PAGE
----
Visitors to Fisherman’s Wharf often pass by Keane Eyes Gallery on Larkin Street, the premier gallery exhibiting the eye-catching work of local painter Margaret Keane. But not everyone knows the artist behind the signature painting style depicting wide-eyed children and animals.
Filmgoers will get to know Keane this holiday season, when director Tim Burton (a enthusiastic collector of Keane’s work) brings the story of Keane’s big-eyed waif paintings to the big screen. His latest film, the appropriately named “Big Eyes,” opens Christmas Day and stars a blond-bobbed Amy Adams as a young Margaret Keane opposite Christoph Waltz, who plays Margaret’s husband, Walter. The Keanes first exhibited Walter’s paintings in the late 1950s before attracting widespread attention and rising to prominence in the 1960s.
Keane’s art was popular but polarizing, attracting a massive fan base but also seen to highbrow collectors and curators as maudlin kitsch peddled by Walter in every tacky way possible, from postcards to parasols. Still, Andy Warhol was a fan. The doe-eyed art made a cameo in Woody Allen’s 1973 hit “Sleeper.” According to the New York Times, Walter Keane could charge up to $50,000 for a single painting.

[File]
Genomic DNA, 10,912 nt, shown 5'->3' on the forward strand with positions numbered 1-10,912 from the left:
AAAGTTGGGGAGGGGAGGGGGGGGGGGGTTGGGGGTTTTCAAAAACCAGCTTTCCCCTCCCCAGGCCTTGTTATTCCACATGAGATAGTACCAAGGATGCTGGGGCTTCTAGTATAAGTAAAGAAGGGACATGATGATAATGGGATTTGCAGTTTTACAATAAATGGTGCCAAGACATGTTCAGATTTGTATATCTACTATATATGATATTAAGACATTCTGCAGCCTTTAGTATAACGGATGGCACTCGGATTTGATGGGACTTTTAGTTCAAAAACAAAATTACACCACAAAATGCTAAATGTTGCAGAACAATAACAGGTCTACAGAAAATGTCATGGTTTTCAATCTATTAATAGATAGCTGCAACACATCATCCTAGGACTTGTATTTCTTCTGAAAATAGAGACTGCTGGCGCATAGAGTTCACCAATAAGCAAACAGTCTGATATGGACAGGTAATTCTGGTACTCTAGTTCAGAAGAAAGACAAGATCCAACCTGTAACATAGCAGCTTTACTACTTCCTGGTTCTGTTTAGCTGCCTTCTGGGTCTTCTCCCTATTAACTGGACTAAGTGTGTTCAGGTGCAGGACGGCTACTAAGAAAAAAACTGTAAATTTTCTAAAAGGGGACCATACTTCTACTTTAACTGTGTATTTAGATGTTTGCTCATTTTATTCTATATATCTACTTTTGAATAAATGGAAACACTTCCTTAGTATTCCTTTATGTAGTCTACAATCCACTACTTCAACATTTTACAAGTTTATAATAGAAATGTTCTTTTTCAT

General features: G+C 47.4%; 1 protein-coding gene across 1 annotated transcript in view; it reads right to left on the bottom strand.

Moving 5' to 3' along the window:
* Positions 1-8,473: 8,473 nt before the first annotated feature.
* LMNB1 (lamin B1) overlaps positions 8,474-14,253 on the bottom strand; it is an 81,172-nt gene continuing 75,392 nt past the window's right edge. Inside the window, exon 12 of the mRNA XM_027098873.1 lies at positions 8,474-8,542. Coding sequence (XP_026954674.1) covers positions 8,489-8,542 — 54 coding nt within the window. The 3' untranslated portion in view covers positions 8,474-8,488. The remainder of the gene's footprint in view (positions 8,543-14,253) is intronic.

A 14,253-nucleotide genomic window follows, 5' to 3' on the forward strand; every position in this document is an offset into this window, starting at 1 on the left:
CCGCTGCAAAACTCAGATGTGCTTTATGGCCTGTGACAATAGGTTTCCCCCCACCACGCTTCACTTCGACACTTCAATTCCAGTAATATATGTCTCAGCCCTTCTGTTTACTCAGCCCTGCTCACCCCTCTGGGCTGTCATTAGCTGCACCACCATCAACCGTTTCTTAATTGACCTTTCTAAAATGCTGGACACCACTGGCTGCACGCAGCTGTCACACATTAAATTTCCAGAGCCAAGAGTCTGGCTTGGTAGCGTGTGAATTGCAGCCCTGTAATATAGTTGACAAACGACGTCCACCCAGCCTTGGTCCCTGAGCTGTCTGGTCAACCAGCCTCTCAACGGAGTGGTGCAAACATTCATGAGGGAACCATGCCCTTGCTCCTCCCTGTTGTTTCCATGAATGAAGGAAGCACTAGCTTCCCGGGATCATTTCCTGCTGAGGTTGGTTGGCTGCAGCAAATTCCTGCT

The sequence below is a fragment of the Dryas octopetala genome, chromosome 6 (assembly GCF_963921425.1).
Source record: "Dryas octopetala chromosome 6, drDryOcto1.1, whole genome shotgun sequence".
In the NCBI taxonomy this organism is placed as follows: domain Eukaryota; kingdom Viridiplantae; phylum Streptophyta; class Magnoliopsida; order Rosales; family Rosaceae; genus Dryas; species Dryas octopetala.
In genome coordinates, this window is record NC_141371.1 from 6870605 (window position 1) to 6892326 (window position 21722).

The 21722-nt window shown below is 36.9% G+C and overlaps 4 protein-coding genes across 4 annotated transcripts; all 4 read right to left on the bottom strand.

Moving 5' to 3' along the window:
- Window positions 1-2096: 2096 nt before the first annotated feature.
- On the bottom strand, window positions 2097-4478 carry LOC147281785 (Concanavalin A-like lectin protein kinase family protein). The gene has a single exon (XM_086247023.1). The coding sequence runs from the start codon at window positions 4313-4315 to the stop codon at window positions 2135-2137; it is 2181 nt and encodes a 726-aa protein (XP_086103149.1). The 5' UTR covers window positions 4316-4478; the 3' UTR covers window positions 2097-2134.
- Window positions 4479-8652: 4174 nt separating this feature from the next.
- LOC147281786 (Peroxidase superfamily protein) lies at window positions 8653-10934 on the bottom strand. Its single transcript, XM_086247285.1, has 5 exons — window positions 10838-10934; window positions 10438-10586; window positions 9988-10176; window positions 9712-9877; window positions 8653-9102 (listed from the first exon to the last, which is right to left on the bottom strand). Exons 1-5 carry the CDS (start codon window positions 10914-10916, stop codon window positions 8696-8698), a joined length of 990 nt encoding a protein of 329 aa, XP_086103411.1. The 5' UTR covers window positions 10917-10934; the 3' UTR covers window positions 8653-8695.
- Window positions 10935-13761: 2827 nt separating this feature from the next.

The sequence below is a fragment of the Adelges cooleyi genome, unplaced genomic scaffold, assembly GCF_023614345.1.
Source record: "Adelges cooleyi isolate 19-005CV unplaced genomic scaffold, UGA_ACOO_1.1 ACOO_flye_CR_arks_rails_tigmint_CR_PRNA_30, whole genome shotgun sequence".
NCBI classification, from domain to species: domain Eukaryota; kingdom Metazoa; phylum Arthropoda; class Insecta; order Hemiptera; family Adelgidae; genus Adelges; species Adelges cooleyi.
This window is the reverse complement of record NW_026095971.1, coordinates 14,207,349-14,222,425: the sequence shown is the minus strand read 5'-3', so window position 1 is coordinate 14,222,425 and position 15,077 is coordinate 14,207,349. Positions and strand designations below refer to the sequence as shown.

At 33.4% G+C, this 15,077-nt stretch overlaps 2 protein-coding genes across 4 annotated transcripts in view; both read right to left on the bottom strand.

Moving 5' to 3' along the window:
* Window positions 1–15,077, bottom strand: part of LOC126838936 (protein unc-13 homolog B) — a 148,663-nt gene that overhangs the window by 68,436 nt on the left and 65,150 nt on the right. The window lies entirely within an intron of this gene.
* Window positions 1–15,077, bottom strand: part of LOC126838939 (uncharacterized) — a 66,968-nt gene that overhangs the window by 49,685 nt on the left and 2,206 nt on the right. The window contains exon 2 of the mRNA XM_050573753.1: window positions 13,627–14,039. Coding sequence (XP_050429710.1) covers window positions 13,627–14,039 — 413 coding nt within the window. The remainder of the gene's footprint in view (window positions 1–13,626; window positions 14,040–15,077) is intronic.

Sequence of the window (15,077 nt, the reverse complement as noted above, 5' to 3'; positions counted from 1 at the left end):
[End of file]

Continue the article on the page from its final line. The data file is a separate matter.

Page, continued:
Problem was, Walter wasn’t the artist. According to Margaret, Walter couldn’t paint a sunset. And the more fraught their marriage became, the more the tragic, tearful saucer eyes in her paintings tracked Margaret’s silent struggle, caught in a doomed marriage with a man claiming credit for her work.
Eventually, Margaret fled to Hawaii, and the couple separated in 1965. In 1970, when Margaret went public with the truth that she was the artist behind the acclaimed art, the former spouses went to war. Margaret challenged Walter to a paint-off in a federal courtroom, where she replicated her distinctive style with ease. Walter refused to paint, citing a shoulder injury. You might call it a portrait of the artist as a fraud.
Set against the backdrop of mid-century North Beach, “Big Eyes” artfully features many prominent San Francisco landmarks including Saints Peter and Paul Church and of course, the Golden Gate Bridge. Since returning to the Bay Area from Hawaii, Margaret Keane, now 87, continues to paint in her home in Sonoma County. The film has caused the price of her paintings to spike, a happy ending if there ever was one.
Keane Eyes Gallery, 3040 Larkin St., San Francisco, 415.922.9309